No HP's here, and doesn't want to compete with it's own inferior equipment. Lines are being drawn and you can bet that the superiour technology of the alpha will again suffer. Remember that the EV78 is an OLD alpha design and it still kicks ass. Compaq basically stopped developing the alpha series AGES ago. (the EV8 was supposed to be out early last year according to one of the early compaq alpha ropadmaps)

Too bad the alpha is dead. It is taking years for intel and IBM to come up with a chip that comes close to alpha performance. Good thing that they are competing against old alpha designs and the EV8 has been killed. Otherwise those darn pesky spec numbers would have been embarassing.

cluge

Re:Sad but true (3, Funny)

bitfoam (189527) | more than 11 years ago | (#5070136)

Who wants to run missions critical apps on an Alpha processor? No wonder it can't sell! If it's really good and been around that long, it should be at least a Beta processor by now... ;-)

Re:Sad but true (2)

evilviper (135110) | more than 11 years ago | (#5070365)

Too bad the alpha is dead. It is taking years for intel and IBM to come up with a chip that comes close to alpha performance. Good thing that they are competing against old alpha designs and the EV8 has been killed. Otherwise those darn pesky spec numbers would have been embarassing.

As I said last time the Alpha was a /. story, it is still the processor in the #2 & #3 fastest systems in the world. Not to mention that it seems to have more, faster, positions on the list of the top 500 supercomputers than ony other processor.

http://www.top500.org/ [top500.org]

Everyone seems to be ignoring power requirements and heat output when talking about processors. Sure, anyone can make a processor that is faster than anything else, but you may have to soak it in liquid nitrogen just to keep it cool.

Fast processors are easy... COOL processors that are faster for their heat output is where the market goes.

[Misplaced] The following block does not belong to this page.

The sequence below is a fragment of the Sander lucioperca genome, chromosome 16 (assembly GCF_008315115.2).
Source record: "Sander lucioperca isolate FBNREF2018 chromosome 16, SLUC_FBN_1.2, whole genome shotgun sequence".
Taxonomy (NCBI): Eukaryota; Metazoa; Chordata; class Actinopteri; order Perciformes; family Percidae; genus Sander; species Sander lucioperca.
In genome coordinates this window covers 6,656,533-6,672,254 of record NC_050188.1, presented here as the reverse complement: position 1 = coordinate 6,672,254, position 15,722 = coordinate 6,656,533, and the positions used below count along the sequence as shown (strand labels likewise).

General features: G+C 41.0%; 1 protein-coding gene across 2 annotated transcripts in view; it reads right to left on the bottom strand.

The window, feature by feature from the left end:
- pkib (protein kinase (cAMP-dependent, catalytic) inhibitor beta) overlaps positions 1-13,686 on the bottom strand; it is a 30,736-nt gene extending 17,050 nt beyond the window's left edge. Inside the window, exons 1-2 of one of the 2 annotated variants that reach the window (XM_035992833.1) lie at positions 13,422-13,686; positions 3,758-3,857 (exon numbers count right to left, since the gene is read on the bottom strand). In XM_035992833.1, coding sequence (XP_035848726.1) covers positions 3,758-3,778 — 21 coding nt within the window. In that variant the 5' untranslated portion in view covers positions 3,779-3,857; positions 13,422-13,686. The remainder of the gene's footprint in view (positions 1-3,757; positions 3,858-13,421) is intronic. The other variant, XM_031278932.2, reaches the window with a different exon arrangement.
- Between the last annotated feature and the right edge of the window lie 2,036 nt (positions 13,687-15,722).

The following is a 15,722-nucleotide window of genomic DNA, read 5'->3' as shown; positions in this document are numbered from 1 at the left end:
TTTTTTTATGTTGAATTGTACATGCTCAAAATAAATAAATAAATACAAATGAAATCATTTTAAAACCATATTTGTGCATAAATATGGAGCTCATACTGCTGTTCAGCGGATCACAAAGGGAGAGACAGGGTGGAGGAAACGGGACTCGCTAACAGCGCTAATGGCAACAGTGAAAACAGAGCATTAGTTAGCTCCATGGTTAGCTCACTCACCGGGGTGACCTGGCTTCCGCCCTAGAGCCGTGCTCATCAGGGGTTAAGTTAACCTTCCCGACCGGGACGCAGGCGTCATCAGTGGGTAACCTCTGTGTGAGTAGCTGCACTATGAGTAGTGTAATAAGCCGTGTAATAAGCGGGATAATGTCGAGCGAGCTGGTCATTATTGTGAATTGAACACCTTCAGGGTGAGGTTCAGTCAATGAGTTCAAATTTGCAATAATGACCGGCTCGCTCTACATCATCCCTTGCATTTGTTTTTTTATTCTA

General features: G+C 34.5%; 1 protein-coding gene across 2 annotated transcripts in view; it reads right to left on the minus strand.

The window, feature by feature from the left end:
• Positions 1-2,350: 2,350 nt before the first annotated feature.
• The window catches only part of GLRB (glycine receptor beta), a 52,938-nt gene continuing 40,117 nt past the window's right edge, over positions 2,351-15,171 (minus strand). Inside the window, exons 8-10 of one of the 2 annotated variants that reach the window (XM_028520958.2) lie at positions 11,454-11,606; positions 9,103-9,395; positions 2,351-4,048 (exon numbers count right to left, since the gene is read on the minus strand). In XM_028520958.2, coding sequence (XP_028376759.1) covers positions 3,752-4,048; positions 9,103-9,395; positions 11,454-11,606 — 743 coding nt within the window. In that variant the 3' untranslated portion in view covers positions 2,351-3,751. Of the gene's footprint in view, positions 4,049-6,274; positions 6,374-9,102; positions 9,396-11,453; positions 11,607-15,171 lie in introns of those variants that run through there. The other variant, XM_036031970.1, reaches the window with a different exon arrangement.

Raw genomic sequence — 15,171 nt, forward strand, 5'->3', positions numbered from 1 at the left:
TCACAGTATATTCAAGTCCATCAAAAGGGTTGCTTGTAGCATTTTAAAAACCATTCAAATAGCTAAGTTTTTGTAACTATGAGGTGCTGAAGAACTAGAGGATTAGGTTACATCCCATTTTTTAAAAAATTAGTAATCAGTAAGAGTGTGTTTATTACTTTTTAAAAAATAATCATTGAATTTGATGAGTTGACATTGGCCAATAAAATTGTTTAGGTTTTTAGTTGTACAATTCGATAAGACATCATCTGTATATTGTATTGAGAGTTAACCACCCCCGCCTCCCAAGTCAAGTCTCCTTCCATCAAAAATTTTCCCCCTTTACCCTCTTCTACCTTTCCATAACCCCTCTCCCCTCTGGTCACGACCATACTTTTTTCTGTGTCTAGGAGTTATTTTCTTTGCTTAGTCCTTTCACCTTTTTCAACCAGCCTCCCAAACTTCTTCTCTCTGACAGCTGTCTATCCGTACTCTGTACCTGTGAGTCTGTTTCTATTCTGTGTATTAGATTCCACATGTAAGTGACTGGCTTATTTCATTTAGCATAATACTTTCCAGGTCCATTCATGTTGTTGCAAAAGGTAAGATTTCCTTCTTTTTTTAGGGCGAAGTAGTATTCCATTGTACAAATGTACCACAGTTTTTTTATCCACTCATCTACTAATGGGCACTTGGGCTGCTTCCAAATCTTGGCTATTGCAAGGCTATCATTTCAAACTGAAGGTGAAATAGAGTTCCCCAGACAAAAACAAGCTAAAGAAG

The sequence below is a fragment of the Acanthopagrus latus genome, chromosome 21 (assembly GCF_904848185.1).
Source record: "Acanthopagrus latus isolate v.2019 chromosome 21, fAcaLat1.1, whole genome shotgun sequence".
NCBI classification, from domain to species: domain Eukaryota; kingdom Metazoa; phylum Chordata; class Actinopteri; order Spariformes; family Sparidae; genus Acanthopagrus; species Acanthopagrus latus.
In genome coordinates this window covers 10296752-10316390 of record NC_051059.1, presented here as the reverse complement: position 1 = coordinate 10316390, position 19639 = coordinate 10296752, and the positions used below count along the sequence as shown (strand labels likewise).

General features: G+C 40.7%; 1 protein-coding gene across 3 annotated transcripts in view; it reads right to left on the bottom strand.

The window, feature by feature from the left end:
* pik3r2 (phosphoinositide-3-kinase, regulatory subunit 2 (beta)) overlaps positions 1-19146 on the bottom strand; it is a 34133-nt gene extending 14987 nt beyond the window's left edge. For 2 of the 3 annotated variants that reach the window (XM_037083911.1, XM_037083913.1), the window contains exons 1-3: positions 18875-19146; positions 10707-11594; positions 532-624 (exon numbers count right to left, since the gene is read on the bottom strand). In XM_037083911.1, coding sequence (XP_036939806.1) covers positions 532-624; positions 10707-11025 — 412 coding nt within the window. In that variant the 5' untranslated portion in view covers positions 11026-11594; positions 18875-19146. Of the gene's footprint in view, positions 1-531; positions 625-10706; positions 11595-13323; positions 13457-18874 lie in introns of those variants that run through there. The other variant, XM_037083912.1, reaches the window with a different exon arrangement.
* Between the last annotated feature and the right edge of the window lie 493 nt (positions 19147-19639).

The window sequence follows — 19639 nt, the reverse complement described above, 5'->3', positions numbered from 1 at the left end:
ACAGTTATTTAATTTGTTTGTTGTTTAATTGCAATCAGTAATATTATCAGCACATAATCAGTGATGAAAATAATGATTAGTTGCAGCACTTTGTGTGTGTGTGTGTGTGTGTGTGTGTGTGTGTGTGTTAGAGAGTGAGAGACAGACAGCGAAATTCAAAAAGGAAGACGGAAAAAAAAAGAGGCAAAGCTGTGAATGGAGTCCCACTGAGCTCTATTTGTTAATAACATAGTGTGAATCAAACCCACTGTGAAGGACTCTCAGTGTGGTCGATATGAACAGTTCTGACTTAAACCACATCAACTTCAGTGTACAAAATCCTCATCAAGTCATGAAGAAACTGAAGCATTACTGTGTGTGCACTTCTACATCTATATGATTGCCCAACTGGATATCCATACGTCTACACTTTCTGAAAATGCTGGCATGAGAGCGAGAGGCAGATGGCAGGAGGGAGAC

Re:Sad but true (4, Interesting)

binaryDigit (557647) | more than 11 years ago | (#5070386)

it is still the processor in the #2 & #3 fastest systems in the world

You have to be careful bringing up the SC lists. Keep in mind that those machines are multi-cpu. It takes 4096 1.25ghz alphas to hold #2/#3, it takes 8192 POWER3's, but they're only running at 375mhz, so which processor is "superior"? #5 is 2304 Xeons (I assume P4), is the Xeon superior to Alpha since for half the processors you get 80% of the performance?

Not making any statements about superiority here, just saying that the top500 list isn't exactly the best indicator.

Re:Sad but true (3, Insightful)

binaryDigit (557647) | more than 11 years ago | (#5070401)

when they COULD have sold the chip to use in apples (instead of PPC) they declined (morons)

I've never heard this, do you have any links to articles that talk about this? I don't know that I'd go as far as calling them "morons", without knowing the details, but if Apple were looking for something along the lines of their deal with IBM/Mot, I could see how DEC wouldn't want to get into such a intimate deal. Plus the monikor "morons" has to be reserved for Motorola and their handling of RISC and the cpu market in general. Makes any blunder that DEC made look small chips in comparison.

some one please buy the tech from HP (1)

f00zbll (526151) | more than 11 years ago | (#5070105)

It is really a shame to loose alpha architecture to Intel and HP. Some one please buy the tech and give it a real shot in the market place.

Sure, lets get the money... (1)

IcEMaN252 (579647) | more than 11 years ago | (#5070150)

Its a nice idea, but there is a major product. Its a product that competes, and may actually be better, than what HP / Intel are offering. They want to quash the platform. So how much do you think it will cost to buy it off them?

Personally, I'd rather invest my dozen Powerball jackpot winnings elsewhere.

The FTC is not a technical group. (0, Flamebait)

ProtonMotiveForce (267027) | more than 11 years ago | (#5070119)

They don't make technical decisions regarding the merits of a platform. Quit making inane, clueless comments implying that the FTC would have had some reason to prevent the merger because of the Alpha.

in honor (2)

ArchieBunker (132337) | more than 11 years ago | (#5070121)

NetBSD 1.5.2 (XJ6) #2: Tue Oct 29 21:04:19 EST 2002
xxxxx@alpha:/usr/src/sys/arch/alpha/compile/XJ6
D igital AlphaPC 164 400 MHz

Poor Alpha (2, Offtopic)

drmofe (523606) | more than 11 years ago | (#5070131)

This has got to be the most under-rated project, at least commercially, in computing history.